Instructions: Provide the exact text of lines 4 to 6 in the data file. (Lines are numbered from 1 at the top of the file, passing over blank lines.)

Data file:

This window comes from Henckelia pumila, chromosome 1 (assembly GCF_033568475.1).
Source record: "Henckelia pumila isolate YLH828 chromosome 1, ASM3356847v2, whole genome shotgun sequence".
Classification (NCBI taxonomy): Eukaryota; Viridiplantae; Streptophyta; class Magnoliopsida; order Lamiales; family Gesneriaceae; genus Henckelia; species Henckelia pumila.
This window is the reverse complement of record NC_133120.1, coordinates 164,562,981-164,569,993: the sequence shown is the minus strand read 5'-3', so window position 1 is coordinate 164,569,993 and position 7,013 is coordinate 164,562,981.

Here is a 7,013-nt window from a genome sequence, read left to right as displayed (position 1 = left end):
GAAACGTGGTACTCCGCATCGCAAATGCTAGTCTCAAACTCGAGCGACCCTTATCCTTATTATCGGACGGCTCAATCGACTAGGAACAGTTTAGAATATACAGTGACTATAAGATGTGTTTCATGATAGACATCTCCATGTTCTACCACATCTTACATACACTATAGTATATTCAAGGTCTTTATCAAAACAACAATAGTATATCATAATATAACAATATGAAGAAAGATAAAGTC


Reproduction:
This window is the reverse complement of record NC_133120.1, coordinates 164,562,981-164,569,993: the sequence shown is the minus strand read 5'-3', so window position 1 is coordinate 164,569,993 and position 7,013 is coordinate 164,562,981.

Here is a 7,013-nt window from a genome sequence, read left to right as displayed (position 1 = left end):
GAAACGTGGTACTCCGCATCGCAAATGCTAGTCTCAAACTCGAGCGACCCTTATCCTTATTATCGGACGGCTCAATCGACTAGGAACAGTTTAGAATATACAGTGACTATAAGATGTGTTTCATGATAGACATCTCCATGTTCTACCACATCTTACATACACTATAGTATATTCAAGGTCTTTATCAAAACAACAATAGTATATCATAATATAACAATATGAAGAAAGATAAAGTC